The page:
By Molly Costello
With the arrival of November and all its triumphant color, calm, and hints of frost, so comes the end of our second season as Yard Sharers. We celebrated the closing of another beautiful growing season with a bonfire, soup, and hot chocolate at our friend and land lender Bob’s house. This year we were able to expand our Rogers Park Yard Sharing Network from 1 to 6 back yards and expand our gardener population from one learning program (us) to around 25 new growers.
But as things wind down in our gardens, our work on the network picks up inside! To date, we have spent most of our yard share work time outside building and maintaining the network’s material infrastructure. In line with our vision of making this network flourish and grow, however, we understand our need to develop more of the organizational elements of the network. Therefore, Nell and I have been busy working on financial goals and re-writing land-use-agreements in hope to have a sound model to share with new Summer of Solutions programs come January.
This weekend our leadership team had the opportunity to build our excitement at the Chicago Bioneers Conference. We heard Dr. Vandana Shiva talk about her fierce opposition to industrial agriculture and the beauty and power of community based seed projects. We listened to Starhawk share her wisdom on permaculture, magic, and the power of intentional thought. Perhaps, the three of us were the most giddy when we heard Mark Lakeman speak about his work with the City Repair Project in Portland where they focus on creative and collaborative community transformation with an emphasis on placemaking (the creation of public gathering spaces). His pictures were full of colorful street murals, mosaic tiled public benches, free book shelves, spontaneous potlucks and dancing. As we listened, our imaginations moved quickly into planning mode as we mentally placed those beautiful creations on our own street corners with our own neighbors.
(One of the beautiful intersection repairs by City Repair in Portland)
(Dedicating the new Peace Pole at one of our place making sites this summer)
For us here in Rogers Park trying to work on community building in a neighborhood packed with 5 story apartment buildings and minimal green and safe spaces, placemaking has become our religion and our antidote to the density of urban living. Throughout our three projects with LETS GO, we put a lot of effort into creating more opportunity and spaces for neighbors to interact, to turn private into public, to share meals with each other, and make our neighborhood feel like a neighborhood again.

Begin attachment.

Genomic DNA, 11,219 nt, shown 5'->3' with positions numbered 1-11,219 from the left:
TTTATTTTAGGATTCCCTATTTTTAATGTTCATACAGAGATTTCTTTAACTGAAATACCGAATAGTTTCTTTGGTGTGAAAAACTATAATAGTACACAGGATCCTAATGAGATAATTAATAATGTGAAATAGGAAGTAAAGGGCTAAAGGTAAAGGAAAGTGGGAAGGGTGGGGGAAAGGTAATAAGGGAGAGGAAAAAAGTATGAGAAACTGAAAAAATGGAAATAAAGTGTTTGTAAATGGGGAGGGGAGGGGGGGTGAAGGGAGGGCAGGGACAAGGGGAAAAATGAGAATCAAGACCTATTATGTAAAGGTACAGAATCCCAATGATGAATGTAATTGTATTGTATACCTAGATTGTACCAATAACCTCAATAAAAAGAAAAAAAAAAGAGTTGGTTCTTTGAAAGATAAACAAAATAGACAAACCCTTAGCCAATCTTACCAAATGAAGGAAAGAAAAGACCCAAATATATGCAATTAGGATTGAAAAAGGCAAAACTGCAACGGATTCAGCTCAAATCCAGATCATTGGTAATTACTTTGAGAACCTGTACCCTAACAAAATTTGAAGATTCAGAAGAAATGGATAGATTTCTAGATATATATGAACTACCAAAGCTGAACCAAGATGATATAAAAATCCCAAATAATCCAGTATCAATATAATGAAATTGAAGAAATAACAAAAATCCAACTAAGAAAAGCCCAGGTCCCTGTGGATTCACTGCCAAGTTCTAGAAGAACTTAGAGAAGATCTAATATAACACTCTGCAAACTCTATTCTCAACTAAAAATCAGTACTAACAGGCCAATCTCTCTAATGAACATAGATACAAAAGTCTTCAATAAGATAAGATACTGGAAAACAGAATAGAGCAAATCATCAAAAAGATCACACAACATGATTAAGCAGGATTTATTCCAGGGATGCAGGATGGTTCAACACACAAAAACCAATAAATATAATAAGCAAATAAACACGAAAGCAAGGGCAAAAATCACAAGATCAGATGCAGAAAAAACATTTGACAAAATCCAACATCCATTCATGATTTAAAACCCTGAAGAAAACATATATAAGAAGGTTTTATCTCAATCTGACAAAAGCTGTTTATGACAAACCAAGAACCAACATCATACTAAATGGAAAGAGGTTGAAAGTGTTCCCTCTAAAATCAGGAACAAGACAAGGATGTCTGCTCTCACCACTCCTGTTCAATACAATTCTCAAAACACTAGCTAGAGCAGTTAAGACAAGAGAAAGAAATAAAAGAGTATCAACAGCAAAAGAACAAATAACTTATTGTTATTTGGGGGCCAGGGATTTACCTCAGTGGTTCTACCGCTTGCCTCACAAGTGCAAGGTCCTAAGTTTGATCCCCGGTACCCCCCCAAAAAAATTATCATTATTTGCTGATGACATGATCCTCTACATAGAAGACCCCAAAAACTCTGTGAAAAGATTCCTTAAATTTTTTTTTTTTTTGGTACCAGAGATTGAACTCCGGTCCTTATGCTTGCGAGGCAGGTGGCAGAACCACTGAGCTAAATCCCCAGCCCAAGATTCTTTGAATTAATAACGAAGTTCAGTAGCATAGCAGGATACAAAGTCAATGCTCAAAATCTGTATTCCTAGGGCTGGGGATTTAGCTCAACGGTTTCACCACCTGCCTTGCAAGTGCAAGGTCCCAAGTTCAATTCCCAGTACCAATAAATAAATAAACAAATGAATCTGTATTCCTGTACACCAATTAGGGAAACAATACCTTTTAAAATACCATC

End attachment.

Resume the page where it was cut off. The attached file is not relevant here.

Mark Lakeman reminded us during his talk that for everything that ever came to be in this world, someone, somewhere originally thought it was impossible. He joked about how early homosapiens must have scoffed at the idea of walking on two legs and growing an opposable thumb. “Well we have our thumbs so lets get to work!”
What drives us as a growing yard sharing network is not the allure of very possible things, like growing fresh tomatoes for our summer salads. What drives us is what some might say is impossible, and that’s the creation of community in a society scarred by isolation. What drives us is the dream of eliminating violence in our communities by the creation of more friendship and trust that stands up to violence and says no. Or rather, the elimination of violence because we have so many opportunities for youth to choose something different with their lives. What drives us is the vision of our kids growing up with more connectedness to the natural world around them and to be more healed because of that relationship.
At the end of Starhawk’s speech, she reminded us that we will not be able to fully move into a new world free of hatred, fear, and suffering until we have more solid visions of what this new world looks like. At LETS GO Chicago, we might not have those visions fully figured out yet, but I know for sure that this new world will have so many places for food growing, fire, magic, and community.